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War crimes court to order Naomi Campbell to testify

By Richard Allen Greene, CNN
  • Prosecutors want to question supermodel about diamond she allegedly got from Charles Taylor
  • Taylor is on trial over brutal war in Sierra Leone fueled by diamonds
  • Campbell has refused to cooperate, prosecutors charge
  • Court has no police to force supermodel to testify

(CNN) -- A war crimes court will order supermodel Naomi Campbell to testify in the trial of former Liberian President Charles Taylor, it announced Thursday.

Prosecutors asked the court in May to order her to testify about allegations she got a "blood diamond" from Taylor, and requested permission to reopen their case against him.

The court granted both requests this week. Wednesday it told the prosecution to draft the subpoena ordering Campbell to testify, according to court papers released Thursday.

Taylor faces war crimes charges over a brutal conflict in Sierra Leone which was fueled by rough diamonds, also known as blood diamonds or conflict diamonds.

The prosecution -- which rested in February of last year -- asked to reopen their case specifically in order to call Campbell, as well as actress Mia Farrow and a witness named Carole Taylor, court papers show.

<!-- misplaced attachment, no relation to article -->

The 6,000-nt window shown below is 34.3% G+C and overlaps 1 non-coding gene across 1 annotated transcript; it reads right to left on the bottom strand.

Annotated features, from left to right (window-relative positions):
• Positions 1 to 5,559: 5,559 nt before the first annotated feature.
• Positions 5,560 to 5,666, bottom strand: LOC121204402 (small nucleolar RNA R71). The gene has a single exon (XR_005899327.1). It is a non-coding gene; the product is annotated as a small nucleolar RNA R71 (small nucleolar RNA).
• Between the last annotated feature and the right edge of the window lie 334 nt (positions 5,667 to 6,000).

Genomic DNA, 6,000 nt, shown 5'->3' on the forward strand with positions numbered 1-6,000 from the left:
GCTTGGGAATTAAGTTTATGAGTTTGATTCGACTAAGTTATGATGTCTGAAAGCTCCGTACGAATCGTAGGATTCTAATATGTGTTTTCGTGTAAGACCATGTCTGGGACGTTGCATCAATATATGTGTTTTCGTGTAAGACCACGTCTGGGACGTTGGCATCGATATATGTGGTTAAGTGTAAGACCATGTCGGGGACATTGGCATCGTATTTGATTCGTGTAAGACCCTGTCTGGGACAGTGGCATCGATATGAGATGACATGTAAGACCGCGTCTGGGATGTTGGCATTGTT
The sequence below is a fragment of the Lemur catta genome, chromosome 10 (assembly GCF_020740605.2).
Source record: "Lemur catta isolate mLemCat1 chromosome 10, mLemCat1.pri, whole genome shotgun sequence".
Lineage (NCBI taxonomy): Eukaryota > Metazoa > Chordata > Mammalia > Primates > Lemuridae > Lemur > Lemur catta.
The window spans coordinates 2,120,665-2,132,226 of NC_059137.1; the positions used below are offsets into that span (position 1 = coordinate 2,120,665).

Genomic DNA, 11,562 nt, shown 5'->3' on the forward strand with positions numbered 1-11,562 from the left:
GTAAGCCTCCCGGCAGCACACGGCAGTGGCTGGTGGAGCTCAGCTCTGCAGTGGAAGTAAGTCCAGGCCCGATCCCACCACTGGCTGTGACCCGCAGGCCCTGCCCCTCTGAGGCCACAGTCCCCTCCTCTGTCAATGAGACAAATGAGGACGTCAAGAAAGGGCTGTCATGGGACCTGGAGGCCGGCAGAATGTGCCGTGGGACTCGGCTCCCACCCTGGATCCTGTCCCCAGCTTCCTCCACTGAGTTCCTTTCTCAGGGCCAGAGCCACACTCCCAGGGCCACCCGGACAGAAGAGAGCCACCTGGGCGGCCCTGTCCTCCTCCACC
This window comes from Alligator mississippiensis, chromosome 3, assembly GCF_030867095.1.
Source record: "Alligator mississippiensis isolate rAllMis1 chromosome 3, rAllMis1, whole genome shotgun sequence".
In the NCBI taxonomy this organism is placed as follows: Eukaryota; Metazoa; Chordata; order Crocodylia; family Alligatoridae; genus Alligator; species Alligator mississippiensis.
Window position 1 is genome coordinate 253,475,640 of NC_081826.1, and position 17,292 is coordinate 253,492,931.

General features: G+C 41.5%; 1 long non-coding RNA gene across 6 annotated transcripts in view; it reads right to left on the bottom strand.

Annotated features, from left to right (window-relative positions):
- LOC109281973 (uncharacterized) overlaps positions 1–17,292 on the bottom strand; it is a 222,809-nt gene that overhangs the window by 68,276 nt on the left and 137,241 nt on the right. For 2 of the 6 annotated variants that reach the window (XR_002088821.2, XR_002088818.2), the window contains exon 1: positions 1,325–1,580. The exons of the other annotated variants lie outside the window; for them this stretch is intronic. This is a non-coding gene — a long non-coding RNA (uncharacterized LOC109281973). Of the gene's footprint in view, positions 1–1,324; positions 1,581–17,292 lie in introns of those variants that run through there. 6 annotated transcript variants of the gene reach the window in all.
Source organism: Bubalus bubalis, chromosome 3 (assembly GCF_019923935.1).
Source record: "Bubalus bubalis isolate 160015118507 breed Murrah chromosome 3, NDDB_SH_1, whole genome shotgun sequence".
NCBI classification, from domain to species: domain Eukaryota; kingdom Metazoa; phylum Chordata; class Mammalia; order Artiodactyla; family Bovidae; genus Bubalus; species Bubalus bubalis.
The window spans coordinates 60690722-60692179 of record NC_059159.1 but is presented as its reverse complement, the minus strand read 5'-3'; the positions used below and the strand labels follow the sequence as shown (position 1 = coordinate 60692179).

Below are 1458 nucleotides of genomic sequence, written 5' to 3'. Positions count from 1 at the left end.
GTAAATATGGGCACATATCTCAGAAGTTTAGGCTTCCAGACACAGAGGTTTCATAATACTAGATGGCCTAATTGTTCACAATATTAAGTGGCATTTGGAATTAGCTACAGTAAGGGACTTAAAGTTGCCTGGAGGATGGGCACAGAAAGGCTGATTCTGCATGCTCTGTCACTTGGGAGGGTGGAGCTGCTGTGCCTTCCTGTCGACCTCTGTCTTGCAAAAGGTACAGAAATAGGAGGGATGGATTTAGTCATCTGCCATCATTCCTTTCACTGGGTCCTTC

Farrow and Taylor have indicated they will testify voluntarily, court spokesman Peter Andersen told CNN.

But Campbell and her representatives have refused to answer requests from the prosecution, Andersen said.

Campbell declined through a spokesman to comment on the issue for CNN Wednesday, before the subpoena was cleared but after it became apparent that a subpoena was likely.

Campbell's testimony would be expected in July or August, Andersen said, citing the court's schedule.

The tribunal does not have its own police, so it is not clear what power it has to enforce a subpoena, Andersen said.

"I am hoping that we don't have to find out," he said.

The prosecution says Campbell received rough diamonds from Taylor, and claimed her testimony would prove that the former president "used rough diamonds for personal enrichment and arms purchases," according to papers filed with the U.N.-backed court.

Campbell has said she does not want to be involved in the case, prosecutors said, forcing them to ask the court to issue a subpoena ordering her appearance.

"Her anticipated evidence rebuts the accused's testimony that he never possessed rough diamonds," prosecutors said.

Prosecutors said they learned in June 2009 that Taylor had given the supermodel a diamond in South Africa in 1997. The actress Mia Farrow confirmed it, they said.

Taylor, 62, has been on trial for more than three years. He is accused of fueling a bloody civil war in Sierra Leone that led to widespread murder, rape and mutilation.

Rough diamonds were a key component of that war, both funding it and being used as currency in it.

CNN's Brittany Kaplan contributed to this report.